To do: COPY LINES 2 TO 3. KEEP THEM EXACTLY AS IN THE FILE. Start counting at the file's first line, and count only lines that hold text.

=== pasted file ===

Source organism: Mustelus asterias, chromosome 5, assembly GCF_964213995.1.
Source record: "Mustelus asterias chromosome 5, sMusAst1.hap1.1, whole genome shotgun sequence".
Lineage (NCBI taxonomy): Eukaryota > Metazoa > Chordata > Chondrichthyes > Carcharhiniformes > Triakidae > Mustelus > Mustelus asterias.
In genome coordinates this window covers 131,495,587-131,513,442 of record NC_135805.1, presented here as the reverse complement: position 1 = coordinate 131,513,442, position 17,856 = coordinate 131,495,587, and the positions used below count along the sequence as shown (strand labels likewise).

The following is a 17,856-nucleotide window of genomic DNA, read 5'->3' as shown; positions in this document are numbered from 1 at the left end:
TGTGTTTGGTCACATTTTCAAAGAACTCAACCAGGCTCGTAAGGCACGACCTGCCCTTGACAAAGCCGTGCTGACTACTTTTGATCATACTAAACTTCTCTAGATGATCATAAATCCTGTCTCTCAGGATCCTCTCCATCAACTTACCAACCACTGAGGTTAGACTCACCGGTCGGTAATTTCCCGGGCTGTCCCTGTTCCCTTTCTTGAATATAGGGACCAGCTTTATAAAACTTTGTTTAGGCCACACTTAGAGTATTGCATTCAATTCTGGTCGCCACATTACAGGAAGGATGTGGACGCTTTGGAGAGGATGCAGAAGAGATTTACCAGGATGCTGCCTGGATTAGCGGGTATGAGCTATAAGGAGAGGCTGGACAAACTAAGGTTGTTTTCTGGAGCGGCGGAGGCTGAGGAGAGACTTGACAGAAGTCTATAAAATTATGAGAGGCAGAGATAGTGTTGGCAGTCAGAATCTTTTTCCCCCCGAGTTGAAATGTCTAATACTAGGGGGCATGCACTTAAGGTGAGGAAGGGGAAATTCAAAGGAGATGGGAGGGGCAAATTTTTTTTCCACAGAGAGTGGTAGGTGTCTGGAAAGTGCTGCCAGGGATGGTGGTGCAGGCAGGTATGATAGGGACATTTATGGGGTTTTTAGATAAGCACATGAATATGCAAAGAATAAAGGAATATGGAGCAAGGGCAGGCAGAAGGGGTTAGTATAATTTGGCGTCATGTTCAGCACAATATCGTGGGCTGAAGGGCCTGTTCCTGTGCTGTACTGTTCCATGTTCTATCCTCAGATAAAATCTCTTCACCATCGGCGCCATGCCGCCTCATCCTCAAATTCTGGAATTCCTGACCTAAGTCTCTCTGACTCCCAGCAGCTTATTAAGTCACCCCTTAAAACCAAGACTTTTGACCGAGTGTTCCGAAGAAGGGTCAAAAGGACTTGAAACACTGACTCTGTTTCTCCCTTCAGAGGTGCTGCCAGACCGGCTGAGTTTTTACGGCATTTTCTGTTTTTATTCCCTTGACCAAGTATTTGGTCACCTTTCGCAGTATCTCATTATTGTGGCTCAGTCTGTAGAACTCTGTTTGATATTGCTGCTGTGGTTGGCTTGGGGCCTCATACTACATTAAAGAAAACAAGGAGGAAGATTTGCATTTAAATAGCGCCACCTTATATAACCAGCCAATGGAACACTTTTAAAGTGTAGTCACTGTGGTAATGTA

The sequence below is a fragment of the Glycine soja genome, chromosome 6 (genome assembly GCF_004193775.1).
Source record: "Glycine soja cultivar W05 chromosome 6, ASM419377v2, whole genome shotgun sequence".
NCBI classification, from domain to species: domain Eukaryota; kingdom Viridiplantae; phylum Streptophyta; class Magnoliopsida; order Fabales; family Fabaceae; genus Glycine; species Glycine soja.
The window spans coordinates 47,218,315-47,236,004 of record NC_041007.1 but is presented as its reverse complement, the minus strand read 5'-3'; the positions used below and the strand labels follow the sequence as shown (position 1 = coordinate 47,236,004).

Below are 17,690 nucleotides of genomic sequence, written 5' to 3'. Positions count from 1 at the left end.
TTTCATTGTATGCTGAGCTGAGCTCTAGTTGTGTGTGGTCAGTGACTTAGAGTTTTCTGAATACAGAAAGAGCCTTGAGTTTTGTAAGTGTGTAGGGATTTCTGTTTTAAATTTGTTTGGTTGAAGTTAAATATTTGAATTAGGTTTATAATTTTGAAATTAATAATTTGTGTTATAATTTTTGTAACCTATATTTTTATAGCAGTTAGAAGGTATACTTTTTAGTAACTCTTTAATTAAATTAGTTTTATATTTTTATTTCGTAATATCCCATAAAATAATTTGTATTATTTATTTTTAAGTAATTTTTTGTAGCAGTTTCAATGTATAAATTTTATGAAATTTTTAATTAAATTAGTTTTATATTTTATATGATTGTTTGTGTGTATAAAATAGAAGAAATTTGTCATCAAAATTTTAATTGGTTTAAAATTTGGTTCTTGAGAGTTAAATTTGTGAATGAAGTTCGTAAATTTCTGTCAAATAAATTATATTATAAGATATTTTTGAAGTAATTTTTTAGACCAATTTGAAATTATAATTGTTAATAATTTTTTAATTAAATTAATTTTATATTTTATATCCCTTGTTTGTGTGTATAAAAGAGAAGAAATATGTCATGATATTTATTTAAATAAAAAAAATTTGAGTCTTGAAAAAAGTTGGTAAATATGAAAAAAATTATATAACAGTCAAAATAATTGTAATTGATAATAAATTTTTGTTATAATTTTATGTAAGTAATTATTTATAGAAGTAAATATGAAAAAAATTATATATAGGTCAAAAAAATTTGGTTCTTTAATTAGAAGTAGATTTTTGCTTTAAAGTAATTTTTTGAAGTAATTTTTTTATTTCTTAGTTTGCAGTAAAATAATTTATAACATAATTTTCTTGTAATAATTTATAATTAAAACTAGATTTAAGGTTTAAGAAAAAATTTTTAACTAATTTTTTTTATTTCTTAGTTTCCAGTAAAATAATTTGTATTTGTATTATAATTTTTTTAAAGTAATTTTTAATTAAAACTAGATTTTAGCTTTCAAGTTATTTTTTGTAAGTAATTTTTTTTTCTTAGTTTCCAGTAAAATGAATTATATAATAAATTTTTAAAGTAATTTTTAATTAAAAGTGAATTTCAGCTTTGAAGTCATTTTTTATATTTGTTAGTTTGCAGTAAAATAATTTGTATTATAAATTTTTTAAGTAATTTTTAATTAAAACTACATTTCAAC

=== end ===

Source record: "Mustelus asterias chromosome 5, sMusAst1.hap1.1, whole genome shotgun sequence".
Lineage (NCBI taxonomy): Eukaryota > Metazoa > Chordata > Chondrichthyes > Carcharhiniformes > Triakidae > Mustelus > Mustelus asterias.